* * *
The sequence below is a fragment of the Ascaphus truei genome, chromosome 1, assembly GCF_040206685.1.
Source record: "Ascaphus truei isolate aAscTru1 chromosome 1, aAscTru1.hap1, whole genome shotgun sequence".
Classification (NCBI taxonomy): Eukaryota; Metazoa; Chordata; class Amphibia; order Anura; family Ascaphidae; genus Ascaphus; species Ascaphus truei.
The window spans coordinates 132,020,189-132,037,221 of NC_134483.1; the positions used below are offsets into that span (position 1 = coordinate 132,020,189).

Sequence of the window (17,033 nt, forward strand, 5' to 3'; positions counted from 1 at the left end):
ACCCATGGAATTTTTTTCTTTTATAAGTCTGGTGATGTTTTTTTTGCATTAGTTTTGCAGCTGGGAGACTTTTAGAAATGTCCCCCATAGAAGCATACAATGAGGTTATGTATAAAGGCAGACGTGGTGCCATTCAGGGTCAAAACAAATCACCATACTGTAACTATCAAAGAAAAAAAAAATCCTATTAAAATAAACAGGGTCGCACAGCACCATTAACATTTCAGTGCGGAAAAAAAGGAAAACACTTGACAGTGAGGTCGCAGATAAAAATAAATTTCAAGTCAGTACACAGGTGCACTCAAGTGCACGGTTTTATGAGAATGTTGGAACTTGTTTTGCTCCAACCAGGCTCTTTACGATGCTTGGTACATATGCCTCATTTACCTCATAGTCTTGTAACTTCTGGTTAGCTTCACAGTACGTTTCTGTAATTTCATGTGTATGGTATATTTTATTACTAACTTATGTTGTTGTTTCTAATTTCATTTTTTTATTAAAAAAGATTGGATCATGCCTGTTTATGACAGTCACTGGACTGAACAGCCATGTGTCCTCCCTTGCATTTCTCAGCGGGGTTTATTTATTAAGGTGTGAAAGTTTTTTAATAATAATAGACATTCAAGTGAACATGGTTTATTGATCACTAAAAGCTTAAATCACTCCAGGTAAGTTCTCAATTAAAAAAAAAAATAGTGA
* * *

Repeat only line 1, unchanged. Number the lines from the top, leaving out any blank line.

The sequence below is a fragment of the Ascaphus truei genome, chromosome 1, assembly GCF_040206685.1.